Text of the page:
Cornelius Fichtner: It does, it does. As a start, let’s see how this differs from normal work then.
Stephen Wearne: Normal, I think, always means two different things to the supplier/contractor and the customer. The supplier, as I was trying to say, wants to do things at minimum cost and that’s often not exactly at the same speed of delivery as a customer. I mean that’s a common dilemma, in any certainly engineering and construction work, IT projects, but I am saying there is an extreme condition when you want to go as fast as it is physically possible. But the test is does urgent mean the cost does not actually influence the decision to do the work? That is the big question. You say it’s urgent, can I spend as much as it takes to deliver it as fast as is safe? That’s the learning point that I think was learned painfully in some of our cases.
Cornelius Fichtner: Why is that an important point that the money shouldn’t matter?
Stephen Wearne: Only because it’s a question of interpreting what somebody means by a word like urgent. I may think it’s urgent because it’s important to me or because we’re losing a market, because somebody is leaving at the end of the month and they’re the resource almost half of the job before they go. It doesn’t follow the cost of doing that. It’s what somebody else agrees was worth doing.
Cornelius Fichtner: All right, I get it. So let me see if I understood this correctly. So an urgent and unexpected project, somebody decides it’s urgent and unexpected and then really, the litmus test to figure out, is it really urgent and unexpected, it means let’s take a look at the cost – are we willing to pay the cost for this urgent and unexpected work at whatever it costs?
Stephen Wearne: Yes.
Cornelius Fichtner: Okay.
Stephen Wearne: Now that’s – sorry, I’m going back to a view of mine as a former project manager. The most important is to think is the first day you’re given the project, questioning do they really want that, is that a tradeoff, have we thought through this out and the other and this is part of that. If somebody says this job is urgent, then there comes out a word this job is priority. Okay, I think often somebody says, yes, it’s priority today, but tomorrow, another job is priority. So what do we mean by priority, what do we mean by urgent? It means that project managers, I think,, has a very difficult task sometimes. He actually managing his own managers. His bosses will tell him he has a project, he has a schedule, he has a budget but it is super urgent, challenging a mister what they meant by word like urgent, do you mean I do it at a speed that suits a contractor, do I do it at a speed that suits some interpretation of urgent?
Cornelius Fichtner: What about these urgent and unexpected projects? What are the chances that a large portion of our listeners are going to have to manage a really urgent and unexpected project that comes up?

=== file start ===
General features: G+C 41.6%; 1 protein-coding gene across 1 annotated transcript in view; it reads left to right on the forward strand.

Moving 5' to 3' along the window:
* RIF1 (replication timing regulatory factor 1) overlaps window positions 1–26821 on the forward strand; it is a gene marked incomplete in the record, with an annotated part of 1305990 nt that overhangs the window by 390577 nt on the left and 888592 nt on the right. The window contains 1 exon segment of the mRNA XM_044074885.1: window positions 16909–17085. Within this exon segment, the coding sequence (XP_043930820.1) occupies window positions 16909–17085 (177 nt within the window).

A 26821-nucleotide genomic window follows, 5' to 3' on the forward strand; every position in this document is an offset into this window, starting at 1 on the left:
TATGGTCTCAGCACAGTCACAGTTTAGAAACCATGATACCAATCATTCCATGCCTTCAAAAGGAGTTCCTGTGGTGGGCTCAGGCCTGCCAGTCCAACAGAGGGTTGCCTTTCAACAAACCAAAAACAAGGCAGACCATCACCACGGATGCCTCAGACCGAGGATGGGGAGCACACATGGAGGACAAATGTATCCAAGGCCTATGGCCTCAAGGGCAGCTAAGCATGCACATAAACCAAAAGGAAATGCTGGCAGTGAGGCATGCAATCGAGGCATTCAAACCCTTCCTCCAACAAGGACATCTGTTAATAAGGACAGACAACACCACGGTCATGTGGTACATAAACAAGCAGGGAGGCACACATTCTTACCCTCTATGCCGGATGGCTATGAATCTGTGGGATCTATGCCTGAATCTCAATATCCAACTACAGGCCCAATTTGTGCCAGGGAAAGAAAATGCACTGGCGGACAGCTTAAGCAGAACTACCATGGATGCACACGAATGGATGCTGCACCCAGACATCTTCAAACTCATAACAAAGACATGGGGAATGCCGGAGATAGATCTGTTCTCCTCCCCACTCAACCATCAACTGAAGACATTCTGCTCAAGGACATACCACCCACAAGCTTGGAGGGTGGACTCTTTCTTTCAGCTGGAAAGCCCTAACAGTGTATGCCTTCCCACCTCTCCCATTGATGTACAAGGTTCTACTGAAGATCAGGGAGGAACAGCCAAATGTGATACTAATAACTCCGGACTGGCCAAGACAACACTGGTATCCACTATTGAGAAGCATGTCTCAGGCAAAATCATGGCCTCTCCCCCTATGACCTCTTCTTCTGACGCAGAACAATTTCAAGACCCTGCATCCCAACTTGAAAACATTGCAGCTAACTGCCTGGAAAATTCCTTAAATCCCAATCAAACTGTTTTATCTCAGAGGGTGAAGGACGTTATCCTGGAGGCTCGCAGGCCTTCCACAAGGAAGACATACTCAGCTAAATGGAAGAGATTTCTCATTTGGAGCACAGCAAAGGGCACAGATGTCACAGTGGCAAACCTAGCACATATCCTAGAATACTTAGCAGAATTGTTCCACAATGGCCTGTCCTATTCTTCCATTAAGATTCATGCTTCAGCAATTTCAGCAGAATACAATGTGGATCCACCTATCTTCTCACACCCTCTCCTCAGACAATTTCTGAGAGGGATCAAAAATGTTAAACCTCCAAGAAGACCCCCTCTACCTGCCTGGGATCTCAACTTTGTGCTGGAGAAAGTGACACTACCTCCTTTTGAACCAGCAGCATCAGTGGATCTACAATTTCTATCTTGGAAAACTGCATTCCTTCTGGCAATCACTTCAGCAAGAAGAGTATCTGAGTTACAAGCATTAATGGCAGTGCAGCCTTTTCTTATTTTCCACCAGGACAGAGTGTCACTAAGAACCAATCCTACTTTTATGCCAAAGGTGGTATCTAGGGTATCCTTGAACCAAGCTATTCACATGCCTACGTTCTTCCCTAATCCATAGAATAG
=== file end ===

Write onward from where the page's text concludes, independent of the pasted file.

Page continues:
Stephen Wearne: Probably very small, but if the organization hasn’t thought through how to deal with incidents of any sort, whether it would be a major problem in an existing project, a major problem on a plant, a small problem on a project. They haven’t thought how to deal with the unexpected, which is urgent. Whether it’s a project or not, they may find themselves less able to move as fast and as economic as they want. Instant management systems are talked about quite a lot in business continuity planning for disasters and it’s exactly the same situation - the unexpected has hit you, you have to make a decision, political business decision, we’ve got to move fast to grab this opportunity to rectify this disaster, to take advantage of whatever it may be, that is unexpected. And is also if we’re to gain advantage or to survive, we deem as urgent. The chances of perhaps doing a whole project like that pretty small but I have a view as I’ve thought through these projects that all project management is really what - not all of it but is essentially a task of being able to manage a surprise. Call it a design chain, call it a bankrupt supplier, call it a changing safety law, whatever it may be, you’re all the time really managing surprises in executing what you plan for, you’re budgeted for, you prepared the team for. So an urgent, unexpected project is just a very big surprise, but within your experience that is probably quite an awful lot of little surprises. Which of us managed a project without having a surprise? If we didn’t, we’re almost redundant. The machinery can run a project if everything happens as we planned it.
Cornelius Fichtner: So in a sense, you’re saying that all projects that we have, in a sense, are a bit urgent, are a bit unexpected. But the really, really big and unexpected projects, those only come up very rarely and we as project managers may not even see what are those really big and urgent ones that are the big surprise. Is that right?
Stephen Wearne: Yeah, yeah.
Cornelius Fichtner: All right. So what can we do today in our organizations to then prepare for this kind of really big surprise and project? What can we do today?
Above are the first few pages of the transcript. The complete PDF transcript is available to Premium subscribers only.